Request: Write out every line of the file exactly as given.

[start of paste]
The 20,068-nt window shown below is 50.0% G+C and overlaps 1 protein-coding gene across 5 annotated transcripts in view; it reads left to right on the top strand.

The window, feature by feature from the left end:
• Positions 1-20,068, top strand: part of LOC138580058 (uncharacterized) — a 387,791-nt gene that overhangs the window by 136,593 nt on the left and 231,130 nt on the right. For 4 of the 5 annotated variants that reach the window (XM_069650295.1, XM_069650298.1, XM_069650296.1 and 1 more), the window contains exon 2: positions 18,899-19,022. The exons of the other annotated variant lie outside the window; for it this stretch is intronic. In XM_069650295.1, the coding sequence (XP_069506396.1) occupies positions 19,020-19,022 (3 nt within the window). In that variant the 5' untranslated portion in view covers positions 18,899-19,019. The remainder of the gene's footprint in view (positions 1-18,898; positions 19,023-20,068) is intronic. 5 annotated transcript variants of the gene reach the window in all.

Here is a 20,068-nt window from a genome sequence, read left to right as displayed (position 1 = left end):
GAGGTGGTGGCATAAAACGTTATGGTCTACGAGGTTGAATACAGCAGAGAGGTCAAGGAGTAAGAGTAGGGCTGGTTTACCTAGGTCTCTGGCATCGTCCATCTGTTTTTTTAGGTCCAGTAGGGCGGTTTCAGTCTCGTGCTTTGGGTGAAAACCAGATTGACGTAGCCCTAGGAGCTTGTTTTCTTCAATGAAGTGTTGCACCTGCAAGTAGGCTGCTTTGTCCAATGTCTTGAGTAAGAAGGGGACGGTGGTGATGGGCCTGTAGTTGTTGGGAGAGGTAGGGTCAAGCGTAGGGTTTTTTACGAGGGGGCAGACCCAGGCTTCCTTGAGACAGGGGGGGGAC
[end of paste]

The 20,068-nt window shown below is 50.0% G+C and overlaps 1 protein-coding gene across 5 annotated transcripts in view; it reads left to right on the top strand.

The window, feature by feature from the left end:
• Positions 1-20,068, top strand: part of LOC138580058 (uncharacterized) — a 387,791-nt gene that overhangs the window by 136,593 nt on the left and 231,130 nt on the right. For 4 of the 5 annotated variants that reach the window (XM_069650295.1, XM_069650298.1, XM_069650296.1 and 1 more), the window contains exon 2: positions 18,899-19,022. The exons of the other annotated variant lie outside the window; for it this stretch is intronic. In XM_069650295.1, the coding sequence (XP_069506396.1) occupies positions 19,020-19,022 (3 nt within the window). In that variant the 5' untranslated portion in view covers positions 18,899-19,019. The remainder of the gene's footprint in view (positions 1-18,898; positions 19,023-20,068) is intronic. 5 annotated transcript variants of the gene reach the window in all.

Here is a 20,068-nt window from a genome sequence, read left to right as displayed (position 1 = left end):
GAGGTGGTGGCATAAAACGTTATGGTCTACGAGGTTGAATACAGCAGAGAGGTCAAGGAGTAAGAGTAGGGCTGGTTTACCTAGGTCTCTGGCATCGTCCATCTGTTTTTTTAGGTCCAGTAGGGCGGTTTCAGTCTCGTGCTTTGGGTGAAAACCAGATTGACGTAGCCCTAGGAGCTTGTTTTCTTCAATGAAGTGTTGCACCTGCAAGTAGGCTGCTTTGTCCAATGTCTTGAGTAAGAAGGGGACGGTGGTGATGGGCCTGTAGTTGTTGGGAGAGGTAGGGTCAAGCGTAGGGTTTTTTACGAGGGGGCAGACCCAGGCTTCCTTGAGACAGGGGGGGGAC